You might think I’m oversensitive, but there are some things in the North American church experience I have a really hard time with—behaviors and practices, I think to some degree, all of us are complicit in encouraging. I have a hard time with the vapid and silly songs sung in so many congregations, many of which seem to have nothing to do with Jesus, but a lot to do with us. I struggle with the weirdness of “Spirit keys,” which make the end of a sermon feel like the emotional moment at the end of an episode of Full House. I get uneasy when I watch preachers use carefully rehearsed techniques to whoop people up, as if yelling and jumping around were the sign of true zeal. I get the heebie jeebies when it’s discovered that there are churches that manufacture baptisms, leaving behind lots of numbers but doubtful fruit.
There’s a common concern with all of these: they may well be counterfeits. They are a representation of true biblical zeal, of Spirit-wrought transformation, of heart-felt affection, but they lack the Spirit’s power. We might add numbers to our weekly services by practicing such things, but over time it becomes questionable how many among them are true disciples.
Many, I fear, are coming for the show.
Now, I’m not anti-numbers. I’m pro-as many people coming to every local church as the Lord would allow. But if people are coming for something other than Christ (even if they don’t realize it), if they are coming for the attraction but not for the Savior, we’re missing something.
“When we stage a worship experience that hypes up experience, feelings, or achieving certain states of success or victory, we miss the very point of worship itself: God,” Jared Wilson wrote.1 And if he’s right (and I think he is), then we have to realize the worst thing we can do is offer a counterfeit experience. Here are three reasons:
- Counterfeit experiences s are damaging to the local church because it creates a culture centered around the Sunday “production.” We develop a “come and see” mentality, and begin to believe worship only takes place at a specific time and place, for a set duration.
- Counterfeit experiences turn “ordinary believers” away from their calling as disciple-makers. All of us are equally responsible for sharing the gospel, encouraging, strengthening and correcting our fellow believers. But the counterfeit creates a divide where eventually congregation members take on the role of consumers, and paid ministers are seen as being responsible for the work of ministry instead of equipping others for the work of ministry.
- Most dangerous of all, we risk confusing people about their relationship with God. Crying during a message, or getting really, really psyched doesn’t make me a Christian. Just because I had a warm feeling during a song doesn’t mean I’m right with God. And there are many who discover this too late and find that what they thought they believed wasn’t. And so when tragedy strikes, they determine that they’ve tried Christianity found it wanting, when in reality it went untried.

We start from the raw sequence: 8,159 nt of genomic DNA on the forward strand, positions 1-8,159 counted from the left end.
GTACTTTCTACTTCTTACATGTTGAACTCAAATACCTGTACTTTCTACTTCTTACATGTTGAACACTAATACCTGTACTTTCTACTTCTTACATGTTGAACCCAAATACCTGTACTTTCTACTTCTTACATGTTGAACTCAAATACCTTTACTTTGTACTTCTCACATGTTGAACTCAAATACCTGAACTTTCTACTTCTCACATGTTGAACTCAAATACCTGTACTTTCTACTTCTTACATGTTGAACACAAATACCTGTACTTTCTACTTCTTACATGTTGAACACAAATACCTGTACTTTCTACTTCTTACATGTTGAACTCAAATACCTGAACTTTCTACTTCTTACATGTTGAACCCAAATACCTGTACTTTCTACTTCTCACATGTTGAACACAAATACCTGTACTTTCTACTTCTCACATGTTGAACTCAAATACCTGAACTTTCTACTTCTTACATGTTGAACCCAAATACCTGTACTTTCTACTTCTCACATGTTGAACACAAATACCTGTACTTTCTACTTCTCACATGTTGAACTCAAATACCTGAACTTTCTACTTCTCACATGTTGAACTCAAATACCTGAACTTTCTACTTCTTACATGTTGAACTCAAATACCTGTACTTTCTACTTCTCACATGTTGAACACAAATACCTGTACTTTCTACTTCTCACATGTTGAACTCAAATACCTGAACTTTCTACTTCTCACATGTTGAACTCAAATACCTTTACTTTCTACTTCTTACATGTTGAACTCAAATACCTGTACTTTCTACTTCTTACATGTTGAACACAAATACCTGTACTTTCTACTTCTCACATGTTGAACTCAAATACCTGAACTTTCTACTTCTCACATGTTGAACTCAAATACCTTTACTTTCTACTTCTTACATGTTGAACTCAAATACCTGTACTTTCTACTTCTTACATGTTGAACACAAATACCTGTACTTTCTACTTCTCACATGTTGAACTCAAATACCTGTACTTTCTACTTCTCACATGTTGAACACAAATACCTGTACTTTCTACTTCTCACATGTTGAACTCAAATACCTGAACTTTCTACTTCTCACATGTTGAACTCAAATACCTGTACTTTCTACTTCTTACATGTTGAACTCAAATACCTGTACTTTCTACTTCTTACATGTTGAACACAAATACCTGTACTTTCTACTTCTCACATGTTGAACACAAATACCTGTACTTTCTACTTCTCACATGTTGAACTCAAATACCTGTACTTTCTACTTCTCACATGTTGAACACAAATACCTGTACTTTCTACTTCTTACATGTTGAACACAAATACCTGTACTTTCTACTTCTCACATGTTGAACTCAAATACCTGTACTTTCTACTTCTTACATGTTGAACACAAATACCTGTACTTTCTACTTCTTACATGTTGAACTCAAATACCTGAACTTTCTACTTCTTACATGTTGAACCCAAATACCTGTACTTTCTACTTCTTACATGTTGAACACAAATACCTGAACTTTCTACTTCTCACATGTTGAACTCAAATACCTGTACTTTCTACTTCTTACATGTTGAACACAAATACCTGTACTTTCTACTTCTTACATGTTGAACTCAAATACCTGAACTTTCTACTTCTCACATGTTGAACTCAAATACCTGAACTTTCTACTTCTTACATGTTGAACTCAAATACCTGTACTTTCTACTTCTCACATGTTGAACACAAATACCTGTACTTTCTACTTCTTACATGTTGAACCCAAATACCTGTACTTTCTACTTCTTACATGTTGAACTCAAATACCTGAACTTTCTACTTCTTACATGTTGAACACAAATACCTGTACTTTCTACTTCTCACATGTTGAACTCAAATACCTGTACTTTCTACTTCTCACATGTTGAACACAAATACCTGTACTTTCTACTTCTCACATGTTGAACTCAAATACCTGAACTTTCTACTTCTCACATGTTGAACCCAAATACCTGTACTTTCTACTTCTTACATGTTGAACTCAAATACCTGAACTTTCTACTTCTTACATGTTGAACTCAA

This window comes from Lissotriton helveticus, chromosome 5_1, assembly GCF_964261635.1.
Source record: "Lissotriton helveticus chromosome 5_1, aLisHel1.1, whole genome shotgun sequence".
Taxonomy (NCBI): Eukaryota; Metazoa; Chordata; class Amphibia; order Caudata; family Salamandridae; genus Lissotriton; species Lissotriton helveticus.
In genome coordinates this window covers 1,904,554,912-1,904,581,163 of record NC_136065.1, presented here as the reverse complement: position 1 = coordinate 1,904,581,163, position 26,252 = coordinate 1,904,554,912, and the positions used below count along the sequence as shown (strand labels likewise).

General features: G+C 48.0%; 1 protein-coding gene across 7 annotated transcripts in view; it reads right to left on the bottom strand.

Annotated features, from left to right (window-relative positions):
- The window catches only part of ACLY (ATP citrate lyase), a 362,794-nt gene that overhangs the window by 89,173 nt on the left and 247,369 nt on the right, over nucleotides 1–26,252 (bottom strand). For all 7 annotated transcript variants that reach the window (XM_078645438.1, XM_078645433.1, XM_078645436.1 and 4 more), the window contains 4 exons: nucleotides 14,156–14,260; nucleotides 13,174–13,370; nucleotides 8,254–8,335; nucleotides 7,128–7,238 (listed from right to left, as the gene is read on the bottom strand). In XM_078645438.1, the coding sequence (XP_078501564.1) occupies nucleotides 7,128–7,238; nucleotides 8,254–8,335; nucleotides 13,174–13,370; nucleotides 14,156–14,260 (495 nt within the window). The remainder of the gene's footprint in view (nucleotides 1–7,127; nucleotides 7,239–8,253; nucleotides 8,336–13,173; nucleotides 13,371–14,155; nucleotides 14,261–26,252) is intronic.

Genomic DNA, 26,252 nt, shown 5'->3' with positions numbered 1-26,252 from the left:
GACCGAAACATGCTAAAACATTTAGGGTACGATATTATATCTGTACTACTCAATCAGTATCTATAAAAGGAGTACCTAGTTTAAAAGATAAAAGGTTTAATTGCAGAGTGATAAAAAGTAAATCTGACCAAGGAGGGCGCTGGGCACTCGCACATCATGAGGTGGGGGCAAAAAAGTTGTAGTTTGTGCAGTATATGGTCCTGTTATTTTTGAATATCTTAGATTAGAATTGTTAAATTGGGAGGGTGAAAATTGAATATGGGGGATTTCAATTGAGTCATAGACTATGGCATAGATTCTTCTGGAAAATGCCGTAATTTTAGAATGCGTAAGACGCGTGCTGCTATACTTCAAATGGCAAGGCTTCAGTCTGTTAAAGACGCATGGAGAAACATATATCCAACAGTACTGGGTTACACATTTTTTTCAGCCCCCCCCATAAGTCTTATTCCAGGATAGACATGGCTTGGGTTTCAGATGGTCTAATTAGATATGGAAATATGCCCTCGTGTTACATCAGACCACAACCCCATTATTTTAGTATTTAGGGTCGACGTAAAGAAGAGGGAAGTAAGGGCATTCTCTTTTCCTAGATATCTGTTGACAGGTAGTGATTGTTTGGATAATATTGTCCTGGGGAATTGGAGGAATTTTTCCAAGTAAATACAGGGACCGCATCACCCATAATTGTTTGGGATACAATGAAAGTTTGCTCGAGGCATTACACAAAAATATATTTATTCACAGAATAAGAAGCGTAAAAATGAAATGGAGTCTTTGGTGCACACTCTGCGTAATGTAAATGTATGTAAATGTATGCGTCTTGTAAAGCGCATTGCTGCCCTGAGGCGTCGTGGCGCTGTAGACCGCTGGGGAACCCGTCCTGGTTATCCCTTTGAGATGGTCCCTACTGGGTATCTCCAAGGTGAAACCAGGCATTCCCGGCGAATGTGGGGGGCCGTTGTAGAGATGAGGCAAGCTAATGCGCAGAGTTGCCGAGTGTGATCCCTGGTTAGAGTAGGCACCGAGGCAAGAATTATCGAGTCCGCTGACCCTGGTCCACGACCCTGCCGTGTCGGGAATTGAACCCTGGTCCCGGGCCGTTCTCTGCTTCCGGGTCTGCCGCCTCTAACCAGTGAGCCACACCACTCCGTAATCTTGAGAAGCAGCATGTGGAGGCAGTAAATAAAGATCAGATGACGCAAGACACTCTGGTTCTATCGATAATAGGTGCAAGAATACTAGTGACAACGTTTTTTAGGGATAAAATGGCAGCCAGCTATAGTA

I hope careful readers will recognize that when I write of these dangers, I am not writing of them pointing at churches I don’t attend. It’s a danger for my church, as well. To be clear, I’m not saying I believe my church is guilty of such things. If it were, I would be speaking with my leaders first, not writing about it without speaking with them. I am simply saying it’s a danger every church is susceptible to. It’s possible for any church—whether they are committed to expository preaching or topical spiritual talks—”to get big, exciting, and successful while actually failing substantially at what God would have us do with his church.”2
And because of this, it’s difficult to offer a definitive solution, save one—which might be the most difficult of all. We must guard our hearts against the seductive lure of “success:”
- We must look beyond numbers and methodologies and mission statements and ask ourselves some hard questions about the fruit we are bearing.
- We must be willing to accept criticism which may hurt. A lot.
- And we must be people willing to admit our error, to ask forgiveness from those we’ve wronged by trying to “help” the Holy Spirit, even when we don’t realize we’ve done so (Psalm 19:12).
Maybe you’re like me and you’ve been feeling concerns similar to mine. Maybe you’ve seen signs of these issues in your church. If so, let me encourage you to do the following:
- Pray for yourself. First, pray that God would show you the legitimacy of your concerns, and what is simply a personal issue that you need to work through. The last thing anyone should do is assume we have all the facts, or that we can perfectly discern the heart.
- Pray for your church’s leadership. The elders and pastors of our churches are not perfect people. They need Jesus just as much as you and I do. Pray that the Holy Spirit would guide them and they would be genuinely attentive to his leading, and be open to constructive feedback.
- Don’t give up trying to be a positive influence. It’s tempting to jump ship and hope that you’ll find somewhere better. But because we know there’s no such thing as a perfect church, you’re always going to run into these issues. Don’t be disheartened—use the opportunities God gives you to fulfill your role as a disciple maker. Speak with your leaders. Encourage other church members. Be a blessing to this local church for as long as God has you there.
Finally, don’t lose heart. Counterfeit experiences are dangerous and damaging. They hinder us in our effectiveness for the mission of making disciples. But even as we recognize the dangers, we do not need to despair. God will not let anyone or anything steal Christ’s glory. God’s mission to redeem and restore the world will continue—and no power of hell, nor scheme of man will ever stop it.